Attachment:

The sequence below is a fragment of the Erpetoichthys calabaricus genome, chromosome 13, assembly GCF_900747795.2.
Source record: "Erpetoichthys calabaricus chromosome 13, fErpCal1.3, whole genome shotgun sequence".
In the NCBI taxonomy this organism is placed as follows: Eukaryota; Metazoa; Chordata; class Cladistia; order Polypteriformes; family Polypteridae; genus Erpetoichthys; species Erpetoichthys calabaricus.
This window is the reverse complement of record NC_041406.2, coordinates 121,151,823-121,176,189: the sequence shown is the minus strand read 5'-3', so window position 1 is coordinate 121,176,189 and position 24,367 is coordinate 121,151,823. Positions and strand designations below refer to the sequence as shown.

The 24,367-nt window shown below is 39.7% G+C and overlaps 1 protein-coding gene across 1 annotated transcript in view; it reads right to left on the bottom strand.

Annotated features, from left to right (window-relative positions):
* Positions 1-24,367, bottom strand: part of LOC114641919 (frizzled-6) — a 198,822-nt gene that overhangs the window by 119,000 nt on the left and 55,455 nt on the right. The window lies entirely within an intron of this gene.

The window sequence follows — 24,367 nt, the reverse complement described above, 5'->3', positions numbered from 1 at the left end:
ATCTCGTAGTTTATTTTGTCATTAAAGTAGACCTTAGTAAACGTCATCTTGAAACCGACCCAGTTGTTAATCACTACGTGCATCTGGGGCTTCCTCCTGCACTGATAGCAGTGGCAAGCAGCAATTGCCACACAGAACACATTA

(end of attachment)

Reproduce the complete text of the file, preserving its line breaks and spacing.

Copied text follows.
The sequence below is a fragment of the Erpetoichthys calabaricus genome, chromosome 13, assembly GCF_900747795.2.
Source record: "Erpetoichthys calabaricus chromosome 13, fErpCal1.3, whole genome shotgun sequence".
In the NCBI taxonomy this organism is placed as follows: Eukaryota; Metazoa; Chordata; class Cladistia; order Polypteriformes; family Polypteridae; genus Erpetoichthys; species Erpetoichthys calabaricus.
This window is the reverse complement of record NC_041406.2, coordinates 121,151,823-121,176,189: the sequence shown is the minus strand read 5'-3', so window position 1 is coordinate 121,176,189 and position 24,367 is coordinate 121,151,823. Positions and strand designations below refer to the sequence as shown.

The 24,367-nt window shown below is 39.7% G+C and overlaps 1 protein-coding gene across 1 annotated transcript in view; it reads right to left on the bottom strand.

Annotated features, from left to right (window-relative positions):
* Positions 1-24,367, bottom strand: part of LOC114641919 (frizzled-6) — a 198,822-nt gene that overhangs the window by 119,000 nt on the left and 55,455 nt on the right. The window lies entirely within an intron of this gene.

The window sequence follows — 24,367 nt, the reverse complement described above, 5'->3', positions numbered from 1 at the left end:
ATCTCGTAGTTTATTTTGTCATTAAAGTAGACCTTAGTAAACGTCATCTTGAAACCGACCCAGTTGTTAATCACTACGTGCATCTGGGGCTTCCTCCTGCACTGATAGCAGTGGCAAGCAGCAATTGCCACACAGAACACATTA